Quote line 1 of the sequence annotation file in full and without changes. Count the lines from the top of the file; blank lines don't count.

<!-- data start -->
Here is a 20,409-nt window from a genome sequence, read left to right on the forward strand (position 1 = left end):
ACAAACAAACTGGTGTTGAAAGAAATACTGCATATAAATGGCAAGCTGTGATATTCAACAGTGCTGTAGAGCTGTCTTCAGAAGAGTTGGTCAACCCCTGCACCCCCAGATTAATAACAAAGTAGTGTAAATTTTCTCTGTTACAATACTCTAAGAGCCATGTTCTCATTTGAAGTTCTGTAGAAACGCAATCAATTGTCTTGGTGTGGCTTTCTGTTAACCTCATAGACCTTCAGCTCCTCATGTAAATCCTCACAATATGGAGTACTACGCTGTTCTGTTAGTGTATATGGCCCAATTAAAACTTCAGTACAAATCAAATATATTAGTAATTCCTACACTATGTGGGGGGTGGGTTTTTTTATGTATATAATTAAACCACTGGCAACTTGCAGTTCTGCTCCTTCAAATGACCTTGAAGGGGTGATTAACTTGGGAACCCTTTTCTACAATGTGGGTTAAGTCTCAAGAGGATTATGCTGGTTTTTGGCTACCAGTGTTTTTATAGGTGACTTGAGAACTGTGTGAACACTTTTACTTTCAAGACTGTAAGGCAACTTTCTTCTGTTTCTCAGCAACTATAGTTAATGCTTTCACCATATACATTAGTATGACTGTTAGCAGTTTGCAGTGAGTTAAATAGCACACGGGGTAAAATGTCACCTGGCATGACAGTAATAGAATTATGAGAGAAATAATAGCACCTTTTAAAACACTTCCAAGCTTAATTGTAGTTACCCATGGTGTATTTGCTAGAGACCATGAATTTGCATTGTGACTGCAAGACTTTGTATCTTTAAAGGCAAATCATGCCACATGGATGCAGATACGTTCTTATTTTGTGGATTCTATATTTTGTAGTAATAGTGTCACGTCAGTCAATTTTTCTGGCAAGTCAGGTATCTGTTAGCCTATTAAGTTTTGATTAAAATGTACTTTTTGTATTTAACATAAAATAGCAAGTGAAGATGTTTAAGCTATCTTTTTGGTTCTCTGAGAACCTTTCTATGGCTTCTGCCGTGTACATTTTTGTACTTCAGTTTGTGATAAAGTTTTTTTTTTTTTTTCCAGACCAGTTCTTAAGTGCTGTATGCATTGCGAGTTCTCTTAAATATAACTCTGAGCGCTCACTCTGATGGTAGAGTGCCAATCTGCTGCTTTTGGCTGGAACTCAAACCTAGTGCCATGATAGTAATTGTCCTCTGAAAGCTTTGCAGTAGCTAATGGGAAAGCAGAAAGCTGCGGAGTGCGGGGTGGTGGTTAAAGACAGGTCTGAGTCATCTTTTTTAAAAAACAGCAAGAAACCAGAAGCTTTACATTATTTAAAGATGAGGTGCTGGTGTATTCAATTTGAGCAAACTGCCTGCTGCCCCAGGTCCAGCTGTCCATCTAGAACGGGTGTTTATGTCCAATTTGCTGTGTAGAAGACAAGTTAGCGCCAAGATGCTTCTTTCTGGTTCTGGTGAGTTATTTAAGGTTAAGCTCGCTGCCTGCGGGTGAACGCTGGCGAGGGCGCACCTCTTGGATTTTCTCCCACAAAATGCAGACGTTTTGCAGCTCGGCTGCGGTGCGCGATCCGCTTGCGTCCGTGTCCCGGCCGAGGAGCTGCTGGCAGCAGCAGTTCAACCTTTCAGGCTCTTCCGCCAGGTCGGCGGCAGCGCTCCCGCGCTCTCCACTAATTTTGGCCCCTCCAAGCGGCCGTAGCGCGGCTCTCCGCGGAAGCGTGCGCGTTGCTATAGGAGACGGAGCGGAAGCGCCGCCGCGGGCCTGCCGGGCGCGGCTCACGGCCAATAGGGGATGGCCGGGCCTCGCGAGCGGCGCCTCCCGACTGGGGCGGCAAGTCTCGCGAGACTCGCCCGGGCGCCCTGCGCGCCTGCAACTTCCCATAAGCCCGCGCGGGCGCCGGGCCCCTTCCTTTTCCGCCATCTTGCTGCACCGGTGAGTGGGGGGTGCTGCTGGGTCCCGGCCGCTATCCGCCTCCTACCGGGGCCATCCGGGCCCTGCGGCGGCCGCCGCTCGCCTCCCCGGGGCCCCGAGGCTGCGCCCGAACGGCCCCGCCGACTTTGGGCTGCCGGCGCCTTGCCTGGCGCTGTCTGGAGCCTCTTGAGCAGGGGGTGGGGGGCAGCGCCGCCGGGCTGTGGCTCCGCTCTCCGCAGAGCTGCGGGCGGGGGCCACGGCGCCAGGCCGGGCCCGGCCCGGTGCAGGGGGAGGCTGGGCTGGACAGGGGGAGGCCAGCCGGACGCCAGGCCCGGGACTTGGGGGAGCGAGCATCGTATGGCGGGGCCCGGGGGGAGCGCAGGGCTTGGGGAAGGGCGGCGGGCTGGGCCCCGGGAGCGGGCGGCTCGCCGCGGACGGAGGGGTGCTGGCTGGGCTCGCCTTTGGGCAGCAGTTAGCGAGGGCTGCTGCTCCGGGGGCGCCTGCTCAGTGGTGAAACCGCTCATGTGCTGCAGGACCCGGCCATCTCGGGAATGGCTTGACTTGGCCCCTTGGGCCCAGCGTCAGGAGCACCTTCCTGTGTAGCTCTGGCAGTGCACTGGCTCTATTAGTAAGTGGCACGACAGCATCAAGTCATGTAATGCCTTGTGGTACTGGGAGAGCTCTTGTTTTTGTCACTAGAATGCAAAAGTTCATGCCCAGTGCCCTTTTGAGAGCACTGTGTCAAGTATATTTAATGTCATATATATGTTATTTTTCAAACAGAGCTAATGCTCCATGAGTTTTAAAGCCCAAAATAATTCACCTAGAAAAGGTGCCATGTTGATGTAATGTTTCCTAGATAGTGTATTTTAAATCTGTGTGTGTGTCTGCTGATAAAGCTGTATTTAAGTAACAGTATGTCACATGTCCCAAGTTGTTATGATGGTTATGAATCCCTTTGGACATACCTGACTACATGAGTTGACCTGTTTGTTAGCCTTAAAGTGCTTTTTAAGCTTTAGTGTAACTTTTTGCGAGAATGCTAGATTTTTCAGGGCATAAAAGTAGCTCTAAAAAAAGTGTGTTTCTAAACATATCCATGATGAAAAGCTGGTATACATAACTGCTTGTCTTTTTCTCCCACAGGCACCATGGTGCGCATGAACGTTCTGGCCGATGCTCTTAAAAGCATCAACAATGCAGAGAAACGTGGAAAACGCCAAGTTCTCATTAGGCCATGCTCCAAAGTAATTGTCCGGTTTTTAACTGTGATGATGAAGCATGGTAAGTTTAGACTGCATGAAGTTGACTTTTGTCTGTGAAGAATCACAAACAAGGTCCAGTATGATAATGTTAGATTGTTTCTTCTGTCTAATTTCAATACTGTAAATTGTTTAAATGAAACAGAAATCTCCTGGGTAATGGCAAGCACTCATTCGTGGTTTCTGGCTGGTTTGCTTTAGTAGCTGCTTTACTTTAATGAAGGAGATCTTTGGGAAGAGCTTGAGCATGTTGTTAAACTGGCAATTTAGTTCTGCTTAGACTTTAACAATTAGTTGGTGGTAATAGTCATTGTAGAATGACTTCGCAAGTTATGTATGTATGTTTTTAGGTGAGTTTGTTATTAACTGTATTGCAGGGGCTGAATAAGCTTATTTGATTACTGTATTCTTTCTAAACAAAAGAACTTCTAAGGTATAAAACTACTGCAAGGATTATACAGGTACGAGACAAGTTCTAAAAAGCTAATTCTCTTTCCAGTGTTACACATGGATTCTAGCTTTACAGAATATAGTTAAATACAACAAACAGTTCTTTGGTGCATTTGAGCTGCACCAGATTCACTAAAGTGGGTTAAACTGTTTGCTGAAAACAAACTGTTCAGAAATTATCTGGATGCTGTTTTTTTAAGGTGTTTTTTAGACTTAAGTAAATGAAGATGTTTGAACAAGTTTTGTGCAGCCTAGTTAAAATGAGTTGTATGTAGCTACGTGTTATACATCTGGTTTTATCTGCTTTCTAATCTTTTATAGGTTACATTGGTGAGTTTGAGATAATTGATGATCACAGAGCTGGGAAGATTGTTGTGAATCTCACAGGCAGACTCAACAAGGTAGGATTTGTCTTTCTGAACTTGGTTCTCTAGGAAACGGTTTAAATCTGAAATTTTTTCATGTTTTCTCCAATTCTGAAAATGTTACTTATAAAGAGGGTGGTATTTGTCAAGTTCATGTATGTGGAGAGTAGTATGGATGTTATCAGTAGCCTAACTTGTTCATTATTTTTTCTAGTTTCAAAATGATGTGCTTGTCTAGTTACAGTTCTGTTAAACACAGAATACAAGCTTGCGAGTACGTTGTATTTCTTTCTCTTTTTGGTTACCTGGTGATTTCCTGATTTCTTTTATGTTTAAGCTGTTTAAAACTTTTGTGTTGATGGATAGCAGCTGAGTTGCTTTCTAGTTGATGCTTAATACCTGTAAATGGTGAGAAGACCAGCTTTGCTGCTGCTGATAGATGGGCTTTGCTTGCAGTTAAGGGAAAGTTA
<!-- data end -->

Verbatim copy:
Here is a 20,409-nt window from a genome sequence, read left to right on the forward strand (position 1 = left end):